Durban buckles under taxi pressure
Durban - The eThekwini Municipality has once again buckled under pressure from Durban taxi operators, releasing more than 40 impounded taxis – apparently without collecting any fines.
The decision to release the vehicles prompted criticism from several councillors, with DA caucus leader Zwakele Mncwango saying taxi operators had held the city to ransom, “pointing a gun” at city leaders. “How long can we sustain a situation where people break the law and expect city and provincial leadership to always rescue them through a political solution?” he asked.
Thousands of commuters were left stranded and traffic came to a standstill on Tuesday when taxi operators blockaded roads, burnt bins and stoned buses and vehicles in the Durban CBD, with 15 people being arrested for public violence.
By Wednesday, most taxi operations had returned to normal.
The operators demanded the release of 295 minibus taxis which had been impounded by the metro police. They marched on the city hall and protested until mayor James Nxumalo adjourned an executive council meeting to allow taxi industry representatives to address him.
The city said it had agreed to the “speedy processing of impounded taxis following due process” so the remaining taxis could get back on the road – but did not respond to queries last night on whether the outstanding fines had been paid.
But according to Sfiso Mthethwa, chairman of the Greater North Taxi Association, no fines were paid on Wednesday, while Mncwango said he also understood the taxis had been released without the payment of fines.
Mncwango said while he believed some of the taxi operators’ grievances were valid, there were reports that taxi operators walked up to police vans and released fellow drivers who had been arrested.
“These taxi guys want to show how weak our law enforcement is. By burning a municipal vehicle in front of police and city hall, they were showing how powerful they are.”
Nxumalo said: “The destruction of property and injuring of innocent people will not be tolerated. Our lines of communication are open and we want to ensure there are regular meetings with members of the taxi industry.”
City manager Sibusiso Sithole said that “during a meeting with prosecutors dealing with the release of vehicles, they explained that the city was dealing with a difficult situation which called for urgent intervention”.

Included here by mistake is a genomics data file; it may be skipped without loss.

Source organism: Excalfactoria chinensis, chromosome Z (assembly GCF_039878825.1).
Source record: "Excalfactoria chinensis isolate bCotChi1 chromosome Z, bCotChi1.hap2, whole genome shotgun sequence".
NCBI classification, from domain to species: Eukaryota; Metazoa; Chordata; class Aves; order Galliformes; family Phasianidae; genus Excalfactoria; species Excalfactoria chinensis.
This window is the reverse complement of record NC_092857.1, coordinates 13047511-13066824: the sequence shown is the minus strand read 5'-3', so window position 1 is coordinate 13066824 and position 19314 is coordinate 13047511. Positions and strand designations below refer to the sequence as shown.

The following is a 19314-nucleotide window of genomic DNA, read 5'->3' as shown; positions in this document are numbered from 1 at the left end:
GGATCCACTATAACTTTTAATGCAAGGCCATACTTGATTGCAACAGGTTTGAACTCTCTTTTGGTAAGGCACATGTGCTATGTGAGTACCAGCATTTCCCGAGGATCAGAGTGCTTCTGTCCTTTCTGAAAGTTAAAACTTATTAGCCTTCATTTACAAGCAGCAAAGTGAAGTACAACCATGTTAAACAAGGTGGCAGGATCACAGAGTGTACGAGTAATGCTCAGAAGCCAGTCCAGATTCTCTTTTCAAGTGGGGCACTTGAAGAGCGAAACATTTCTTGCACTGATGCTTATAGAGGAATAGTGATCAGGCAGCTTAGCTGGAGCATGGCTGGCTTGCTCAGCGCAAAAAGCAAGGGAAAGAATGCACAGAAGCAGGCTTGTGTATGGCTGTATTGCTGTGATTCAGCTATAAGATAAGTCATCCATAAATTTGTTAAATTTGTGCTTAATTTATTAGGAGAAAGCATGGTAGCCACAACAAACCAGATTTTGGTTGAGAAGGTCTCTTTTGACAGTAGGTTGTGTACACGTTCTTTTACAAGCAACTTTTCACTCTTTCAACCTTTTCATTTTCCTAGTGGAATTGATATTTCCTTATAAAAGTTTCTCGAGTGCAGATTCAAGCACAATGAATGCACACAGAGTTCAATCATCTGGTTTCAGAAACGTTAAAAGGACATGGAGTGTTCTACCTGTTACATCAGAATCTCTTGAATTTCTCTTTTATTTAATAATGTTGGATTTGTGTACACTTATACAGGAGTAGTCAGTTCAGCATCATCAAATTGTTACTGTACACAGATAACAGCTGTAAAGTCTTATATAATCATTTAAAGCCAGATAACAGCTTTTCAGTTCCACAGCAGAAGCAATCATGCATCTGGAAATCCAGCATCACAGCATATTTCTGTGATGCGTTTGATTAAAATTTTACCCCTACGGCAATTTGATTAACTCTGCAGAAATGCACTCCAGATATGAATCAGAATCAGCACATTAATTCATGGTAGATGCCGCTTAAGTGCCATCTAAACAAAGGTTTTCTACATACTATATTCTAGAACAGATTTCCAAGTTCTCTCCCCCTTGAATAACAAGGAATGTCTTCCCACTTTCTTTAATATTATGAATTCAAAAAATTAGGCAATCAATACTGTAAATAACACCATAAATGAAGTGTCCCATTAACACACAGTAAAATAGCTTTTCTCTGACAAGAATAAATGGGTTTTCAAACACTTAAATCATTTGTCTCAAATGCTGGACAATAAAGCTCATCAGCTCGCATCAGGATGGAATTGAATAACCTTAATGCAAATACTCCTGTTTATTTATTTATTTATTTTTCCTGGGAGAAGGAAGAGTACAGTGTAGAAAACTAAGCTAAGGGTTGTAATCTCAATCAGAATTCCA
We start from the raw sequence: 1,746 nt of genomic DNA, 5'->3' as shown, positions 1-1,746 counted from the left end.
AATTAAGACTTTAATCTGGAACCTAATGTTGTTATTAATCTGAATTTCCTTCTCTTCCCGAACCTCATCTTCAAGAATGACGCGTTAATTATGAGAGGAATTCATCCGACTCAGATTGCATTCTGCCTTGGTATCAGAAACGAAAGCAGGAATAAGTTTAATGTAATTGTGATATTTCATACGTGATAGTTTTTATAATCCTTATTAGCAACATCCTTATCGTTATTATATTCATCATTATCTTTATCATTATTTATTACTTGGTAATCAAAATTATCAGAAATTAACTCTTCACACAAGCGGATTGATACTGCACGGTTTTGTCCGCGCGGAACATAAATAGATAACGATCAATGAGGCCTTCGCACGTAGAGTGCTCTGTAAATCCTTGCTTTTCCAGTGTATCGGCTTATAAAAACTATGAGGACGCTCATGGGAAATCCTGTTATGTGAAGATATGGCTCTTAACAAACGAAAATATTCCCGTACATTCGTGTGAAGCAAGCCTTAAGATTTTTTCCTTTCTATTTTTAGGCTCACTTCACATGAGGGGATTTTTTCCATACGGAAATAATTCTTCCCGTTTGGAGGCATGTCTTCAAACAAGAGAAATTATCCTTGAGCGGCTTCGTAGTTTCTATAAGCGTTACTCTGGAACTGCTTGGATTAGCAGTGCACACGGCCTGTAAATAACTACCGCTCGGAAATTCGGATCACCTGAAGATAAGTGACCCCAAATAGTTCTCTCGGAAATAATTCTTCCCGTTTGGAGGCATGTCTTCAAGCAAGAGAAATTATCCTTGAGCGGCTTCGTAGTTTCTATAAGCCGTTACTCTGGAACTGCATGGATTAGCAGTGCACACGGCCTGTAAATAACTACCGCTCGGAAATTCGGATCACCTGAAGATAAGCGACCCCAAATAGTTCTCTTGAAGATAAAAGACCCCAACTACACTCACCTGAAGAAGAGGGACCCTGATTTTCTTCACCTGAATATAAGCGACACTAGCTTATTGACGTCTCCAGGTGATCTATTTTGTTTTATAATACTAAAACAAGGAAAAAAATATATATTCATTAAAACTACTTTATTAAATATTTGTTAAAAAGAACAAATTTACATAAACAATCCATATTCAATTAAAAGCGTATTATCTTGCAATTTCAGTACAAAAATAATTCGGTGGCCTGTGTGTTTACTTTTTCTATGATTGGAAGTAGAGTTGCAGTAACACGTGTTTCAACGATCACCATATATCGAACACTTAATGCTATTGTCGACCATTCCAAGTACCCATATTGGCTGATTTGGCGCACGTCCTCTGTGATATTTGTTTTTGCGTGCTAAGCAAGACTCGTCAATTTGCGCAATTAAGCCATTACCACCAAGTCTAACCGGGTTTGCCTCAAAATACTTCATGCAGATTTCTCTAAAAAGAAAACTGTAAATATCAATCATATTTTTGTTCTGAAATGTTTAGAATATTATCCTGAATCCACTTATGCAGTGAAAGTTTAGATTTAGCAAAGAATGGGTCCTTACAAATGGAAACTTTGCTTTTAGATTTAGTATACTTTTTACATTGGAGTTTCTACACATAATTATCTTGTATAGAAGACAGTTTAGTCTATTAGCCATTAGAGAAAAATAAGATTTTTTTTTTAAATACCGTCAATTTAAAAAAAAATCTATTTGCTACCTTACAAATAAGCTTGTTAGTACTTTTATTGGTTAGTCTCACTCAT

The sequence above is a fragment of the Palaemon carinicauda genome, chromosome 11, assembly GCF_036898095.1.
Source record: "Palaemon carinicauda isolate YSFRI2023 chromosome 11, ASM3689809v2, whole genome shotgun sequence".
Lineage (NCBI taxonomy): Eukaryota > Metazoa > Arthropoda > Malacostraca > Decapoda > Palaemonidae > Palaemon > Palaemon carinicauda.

“We explained to the state prosecutor that if the matter is not speedily resolved it could cause huge damage to the city and the KwaZulu-Natal province as well as negatively affect commuters.
“We don’t want to ever find ourselves in this situation, but what needs to be clearly understood is that metro police have the power to enforce the law and law enforcement operations will continue,” said Sithole.
This was not the first time the operators had put pressure on the city to accede to demands. Last month, armed taxi operators chased workers off construction sites for the R20 billion Go!Durban public transport project.
Last October, taxi operators from areas west of the city caused mayhem in the CBD when they blocked Dr Pixley kaSeme (West) Street, again in protest against the Go!Durban transport system.
In August, Nxumalo ordered the metro police to suspend roadblocks near Pinetown’s CBD after a violent stand-off between operators and metro police. And in July, a group of 100 armed taxi drivers went on the rampage, causing chaos in and around the Warwick Triangle precinct.
In June, a taxi march in Dr Pixley KaSeme Street turned violent. In the same month taxi operators smashed shop windows, stoned buses and damaged a metro police vehicle.
Last night, MF councillor Patrick Pillay said eThekwini had set “a terrible precedent” and he was sad to see the municipality back down.